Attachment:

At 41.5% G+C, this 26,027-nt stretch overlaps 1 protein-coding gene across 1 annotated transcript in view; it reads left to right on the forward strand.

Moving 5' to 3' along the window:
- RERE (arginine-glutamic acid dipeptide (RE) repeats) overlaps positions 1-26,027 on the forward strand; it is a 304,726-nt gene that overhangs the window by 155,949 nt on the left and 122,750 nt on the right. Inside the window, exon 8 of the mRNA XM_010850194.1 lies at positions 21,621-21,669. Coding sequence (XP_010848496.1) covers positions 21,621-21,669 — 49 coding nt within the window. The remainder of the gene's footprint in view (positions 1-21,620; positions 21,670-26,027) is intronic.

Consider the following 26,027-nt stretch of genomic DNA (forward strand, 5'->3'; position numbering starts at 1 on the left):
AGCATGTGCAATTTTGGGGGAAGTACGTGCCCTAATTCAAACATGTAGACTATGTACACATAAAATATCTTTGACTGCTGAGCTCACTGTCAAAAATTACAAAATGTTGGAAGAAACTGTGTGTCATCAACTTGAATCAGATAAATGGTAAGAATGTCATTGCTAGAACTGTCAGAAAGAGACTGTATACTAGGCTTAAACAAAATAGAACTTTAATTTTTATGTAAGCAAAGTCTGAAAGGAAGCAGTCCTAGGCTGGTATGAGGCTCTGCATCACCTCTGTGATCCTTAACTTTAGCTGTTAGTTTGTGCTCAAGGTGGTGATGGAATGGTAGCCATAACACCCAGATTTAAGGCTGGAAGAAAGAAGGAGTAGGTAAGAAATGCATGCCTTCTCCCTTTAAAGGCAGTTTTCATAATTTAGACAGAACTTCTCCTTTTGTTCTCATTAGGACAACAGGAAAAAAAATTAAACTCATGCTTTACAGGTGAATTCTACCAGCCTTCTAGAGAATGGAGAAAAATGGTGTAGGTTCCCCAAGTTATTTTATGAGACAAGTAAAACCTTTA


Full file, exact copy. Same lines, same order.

At 41.5% G+C, this 26,027-nt stretch overlaps 1 protein-coding gene across 1 annotated transcript in view; it reads left to right on the forward strand.

Moving 5' to 3' along the window:
- RERE (arginine-glutamic acid dipeptide (RE) repeats) overlaps positions 1-26,027 on the forward strand; it is a 304,726-nt gene that overhangs the window by 155,949 nt on the left and 122,750 nt on the right. Inside the window, exon 8 of the mRNA XM_010850194.1 lies at positions 21,621-21,669. Coding sequence (XP_010848496.1) covers positions 21,621-21,669 — 49 coding nt within the window. The remainder of the gene's footprint in view (positions 1-21,620; positions 21,670-26,027) is intronic.

Consider the following 26,027-nt stretch of genomic DNA (forward strand, 5'->3'; position numbering starts at 1 on the left):
AGCATGTGCAATTTTGGGGGAAGTACGTGCCCTAATTCAAACATGTAGACTATGTACACATAAAATATCTTTGACTGCTGAGCTCACTGTCAAAAATTACAAAATGTTGGAAGAAACTGTGTGTCATCAACTTGAATCAGATAAATGGTAAGAATGTCATTGCTAGAACTGTCAGAAAGAGACTGTATACTAGGCTTAAACAAAATAGAACTTTAATTTTTATGTAAGCAAAGTCTGAAAGGAAGCAGTCCTAGGCTGGTATGAGGCTCTGCATCACCTCTGTGATCCTTAACTTTAGCTGTTAGTTTGTGCTCAAGGTGGTGATGGAATGGTAGCCATAACACCCAGATTTAAGGCTGGAAGAAAGAAGGAGTAGGTAAGAAATGCATGCCTTCTCCCTTTAAAGGCAGTTTTCATAATTTAGACAGAACTTCTCCTTTTGTTCTCATTAGGACAACAGGAAAAAAAATTAAACTCATGCTTTACAGGTGAATTCTACCAGCCTTCTAGAGAATGGAGAAAAATGGTGTAGGTTCCCCAAGTTATTTTATGAGACAAGTAAAACCTTTA